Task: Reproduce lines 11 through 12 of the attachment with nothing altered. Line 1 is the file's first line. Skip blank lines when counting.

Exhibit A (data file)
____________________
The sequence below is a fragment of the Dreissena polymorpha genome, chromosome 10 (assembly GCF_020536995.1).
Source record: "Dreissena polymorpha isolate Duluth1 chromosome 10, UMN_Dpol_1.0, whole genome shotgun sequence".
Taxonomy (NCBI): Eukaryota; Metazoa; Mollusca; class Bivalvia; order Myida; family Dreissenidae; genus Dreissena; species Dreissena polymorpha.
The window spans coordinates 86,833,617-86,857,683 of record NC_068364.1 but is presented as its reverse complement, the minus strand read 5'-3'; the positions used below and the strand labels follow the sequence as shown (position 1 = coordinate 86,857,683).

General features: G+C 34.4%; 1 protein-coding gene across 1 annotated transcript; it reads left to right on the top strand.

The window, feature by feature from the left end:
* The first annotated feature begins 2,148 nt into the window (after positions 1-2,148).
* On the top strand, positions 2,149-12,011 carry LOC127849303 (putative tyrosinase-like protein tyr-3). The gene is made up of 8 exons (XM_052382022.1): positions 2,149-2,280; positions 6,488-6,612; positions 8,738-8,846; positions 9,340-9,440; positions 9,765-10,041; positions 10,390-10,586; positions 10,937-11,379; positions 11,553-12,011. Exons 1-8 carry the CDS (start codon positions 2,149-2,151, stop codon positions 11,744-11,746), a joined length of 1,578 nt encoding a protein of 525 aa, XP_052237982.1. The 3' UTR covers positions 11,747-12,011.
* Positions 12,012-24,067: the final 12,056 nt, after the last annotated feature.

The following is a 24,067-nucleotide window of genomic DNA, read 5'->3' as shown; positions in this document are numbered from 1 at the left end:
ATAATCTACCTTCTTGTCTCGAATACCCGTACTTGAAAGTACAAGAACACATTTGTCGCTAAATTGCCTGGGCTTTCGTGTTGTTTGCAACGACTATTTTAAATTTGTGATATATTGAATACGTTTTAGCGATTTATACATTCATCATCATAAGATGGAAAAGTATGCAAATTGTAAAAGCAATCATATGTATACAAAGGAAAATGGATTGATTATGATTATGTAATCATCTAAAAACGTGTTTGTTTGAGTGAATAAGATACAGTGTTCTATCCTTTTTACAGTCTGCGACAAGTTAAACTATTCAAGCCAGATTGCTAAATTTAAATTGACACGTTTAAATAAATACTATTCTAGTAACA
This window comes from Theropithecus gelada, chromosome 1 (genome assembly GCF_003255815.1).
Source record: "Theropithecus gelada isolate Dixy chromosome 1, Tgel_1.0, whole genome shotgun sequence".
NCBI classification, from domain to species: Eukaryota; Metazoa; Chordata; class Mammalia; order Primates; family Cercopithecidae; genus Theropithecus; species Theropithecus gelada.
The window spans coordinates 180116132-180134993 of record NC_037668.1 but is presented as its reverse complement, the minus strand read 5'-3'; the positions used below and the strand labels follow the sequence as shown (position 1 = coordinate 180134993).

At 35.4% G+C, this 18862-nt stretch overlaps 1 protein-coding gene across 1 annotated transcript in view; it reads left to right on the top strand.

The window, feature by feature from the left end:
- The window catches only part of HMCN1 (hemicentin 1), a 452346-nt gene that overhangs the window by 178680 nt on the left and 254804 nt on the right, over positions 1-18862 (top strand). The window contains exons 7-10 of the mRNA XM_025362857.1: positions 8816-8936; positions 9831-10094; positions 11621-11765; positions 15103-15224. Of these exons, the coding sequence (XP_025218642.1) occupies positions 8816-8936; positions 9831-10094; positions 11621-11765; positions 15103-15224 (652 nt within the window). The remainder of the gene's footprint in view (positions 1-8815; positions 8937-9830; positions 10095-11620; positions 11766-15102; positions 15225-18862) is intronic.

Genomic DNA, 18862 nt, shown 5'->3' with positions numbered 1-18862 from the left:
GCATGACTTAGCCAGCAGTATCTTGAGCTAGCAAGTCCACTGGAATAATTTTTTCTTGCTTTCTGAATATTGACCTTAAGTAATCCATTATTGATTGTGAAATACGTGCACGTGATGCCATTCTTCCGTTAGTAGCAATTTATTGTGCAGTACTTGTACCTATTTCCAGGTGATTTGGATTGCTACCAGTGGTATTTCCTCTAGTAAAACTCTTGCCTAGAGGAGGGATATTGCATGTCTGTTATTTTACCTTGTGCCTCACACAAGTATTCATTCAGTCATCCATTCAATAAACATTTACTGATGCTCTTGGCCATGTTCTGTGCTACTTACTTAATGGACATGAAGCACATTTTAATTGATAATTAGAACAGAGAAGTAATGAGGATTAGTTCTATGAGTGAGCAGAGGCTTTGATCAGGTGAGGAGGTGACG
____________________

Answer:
ATAATCTACCTTCTTGTCTCGAATACCCGTACTTGAAAGTACAAGAACACATTTGTCGCTAAATTGCCTGGGCTTTCGTGTTGTTTGCAACGACTATTTTAAATTTGTGATATATTGAATACGTTTTAGCGATTTATACATTCATCATCATAAGATGGAAAAGTATGCAAATTGTAAAAGCAATCATATGTATACAAAGGAAAATGGATTGATTATGATTATGTAATCATCTAAAAACGTGTTTGTTTGAGTGAATAAGATACAGTGTTCTATCCTTTTTACAGTCTGCGACAAGTTAAACTATTCAAGCCAGATTGCTAAATTTAAATTGACACGTTTAAATAAATACTATTCTAGTAACA
This window comes from Theropithecus gelada, chromosome 1 (genome assembly GCF_003255815.1).